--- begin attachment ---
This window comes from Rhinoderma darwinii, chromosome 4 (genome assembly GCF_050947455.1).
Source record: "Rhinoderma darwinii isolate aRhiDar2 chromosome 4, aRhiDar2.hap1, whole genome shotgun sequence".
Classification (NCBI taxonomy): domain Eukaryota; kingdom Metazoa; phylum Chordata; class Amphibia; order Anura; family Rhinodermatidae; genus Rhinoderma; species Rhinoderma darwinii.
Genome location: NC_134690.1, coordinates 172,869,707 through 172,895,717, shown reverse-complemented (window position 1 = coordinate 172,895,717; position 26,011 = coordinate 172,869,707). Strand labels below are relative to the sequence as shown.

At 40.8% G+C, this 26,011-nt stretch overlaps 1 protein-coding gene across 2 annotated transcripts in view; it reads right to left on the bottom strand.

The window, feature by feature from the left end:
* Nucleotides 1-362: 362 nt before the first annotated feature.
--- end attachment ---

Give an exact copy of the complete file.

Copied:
This window comes from Rhinoderma darwinii, chromosome 4 (genome assembly GCF_050947455.1).
Source record: "Rhinoderma darwinii isolate aRhiDar2 chromosome 4, aRhiDar2.hap1, whole genome shotgun sequence".
Classification (NCBI taxonomy): domain Eukaryota; kingdom Metazoa; phylum Chordata; class Amphibia; order Anura; family Rhinodermatidae; genus Rhinoderma; species Rhinoderma darwinii.
Genome location: NC_134690.1, coordinates 172,869,707 through 172,895,717, shown reverse-complemented (window position 1 = coordinate 172,895,717; position 26,011 = coordinate 172,869,707). Strand labels below are relative to the sequence as shown.

At 40.8% G+C, this 26,011-nt stretch overlaps 1 protein-coding gene across 2 annotated transcripts in view; it reads right to left on the bottom strand.

The window, feature by feature from the left end:
* Nucleotides 1-362: 362 nt before the first annotated feature.